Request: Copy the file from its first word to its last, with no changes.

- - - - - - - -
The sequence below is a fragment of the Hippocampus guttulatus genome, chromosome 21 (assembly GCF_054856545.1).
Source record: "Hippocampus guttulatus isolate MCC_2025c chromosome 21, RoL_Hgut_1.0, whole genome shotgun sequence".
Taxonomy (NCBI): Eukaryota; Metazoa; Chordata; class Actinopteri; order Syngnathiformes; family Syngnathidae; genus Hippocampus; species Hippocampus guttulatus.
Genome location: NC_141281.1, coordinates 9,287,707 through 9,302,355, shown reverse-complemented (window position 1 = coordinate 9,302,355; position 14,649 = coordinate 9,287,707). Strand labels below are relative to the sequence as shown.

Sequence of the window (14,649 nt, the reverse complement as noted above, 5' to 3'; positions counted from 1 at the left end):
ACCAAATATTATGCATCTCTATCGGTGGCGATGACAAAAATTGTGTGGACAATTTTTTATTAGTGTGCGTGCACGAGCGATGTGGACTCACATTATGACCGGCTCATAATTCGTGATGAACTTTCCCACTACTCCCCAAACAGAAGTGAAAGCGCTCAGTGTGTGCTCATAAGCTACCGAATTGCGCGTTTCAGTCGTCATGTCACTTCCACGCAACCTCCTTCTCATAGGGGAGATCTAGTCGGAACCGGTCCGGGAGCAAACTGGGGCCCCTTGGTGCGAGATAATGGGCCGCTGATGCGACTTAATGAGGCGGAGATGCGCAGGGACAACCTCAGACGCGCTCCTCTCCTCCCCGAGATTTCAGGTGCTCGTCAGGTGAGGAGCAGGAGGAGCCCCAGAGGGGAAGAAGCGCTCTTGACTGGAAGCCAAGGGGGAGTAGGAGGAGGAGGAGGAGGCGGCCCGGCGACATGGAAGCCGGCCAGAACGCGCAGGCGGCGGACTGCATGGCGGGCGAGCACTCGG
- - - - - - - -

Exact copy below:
The sequence below is a fragment of the Hippocampus guttulatus genome, chromosome 21 (assembly GCF_054856545.1).
Source record: "Hippocampus guttulatus isolate MCC_2025c chromosome 21, RoL_Hgut_1.0, whole genome shotgun sequence".
Taxonomy (NCBI): Eukaryota; Metazoa; Chordata; class Actinopteri; order Syngnathiformes; family Syngnathidae; genus Hippocampus; species Hippocampus guttulatus.
Genome location: NC_141281.1, coordinates 9,287,707 through 9,302,355, shown reverse-complemented (window position 1 = coordinate 9,302,355; position 14,649 = coordinate 9,287,707). Strand labels below are relative to the sequence as shown.

Sequence of the window (14,649 nt, the reverse complement as noted above, 5' to 3'; positions counted from 1 at the left end):
ACCAAATATTATGCATCTCTATCGGTGGCGATGACAAAAATTGTGTGGACAATTTTTTATTAGTGTGCGTGCACGAGCGATGTGGACTCACATTATGACCGGCTCATAATTCGTGATGAACTTTCCCACTACTCCCCAAACAGAAGTGAAAGCGCTCAGTGTGTGCTCATAAGCTACCGAATTGCGCGTTTCAGTCGTCATGTCACTTCCACGCAACCTCCTTCTCATAGGGGAGATCTAGTCGGAACCGGTCCGGGAGCAAACTGGGGCCCCTTGGTGCGAGATAATGGGCCGCTGATGCGACTTAATGAGGCGGAGATGCGCAGGGACAACCTCAGACGCGCTCCTCTCCTCCCCGAGATTTCAGGTGCTCGTCAGGTGAGGAGCAGGAGGAGCCCCAGAGGGGAAGAAGCGCTCTTGACTGGAAGCCAAGGGGGAGTAGGAGGAGGAGGAGGAGGCGGCCCGGCGACATGGAAGCCGGCCAGAACGCGCAGGCGGCGGACTGCATGGCGGGCGAGCACTCGG